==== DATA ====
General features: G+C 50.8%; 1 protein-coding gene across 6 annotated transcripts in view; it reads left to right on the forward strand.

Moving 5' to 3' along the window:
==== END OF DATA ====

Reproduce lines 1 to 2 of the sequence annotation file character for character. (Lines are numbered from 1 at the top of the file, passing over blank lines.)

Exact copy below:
General features: G+C 50.8%; 1 protein-coding gene across 6 annotated transcripts in view; it reads left to right on the forward strand.

Moving 5' to 3' along the window: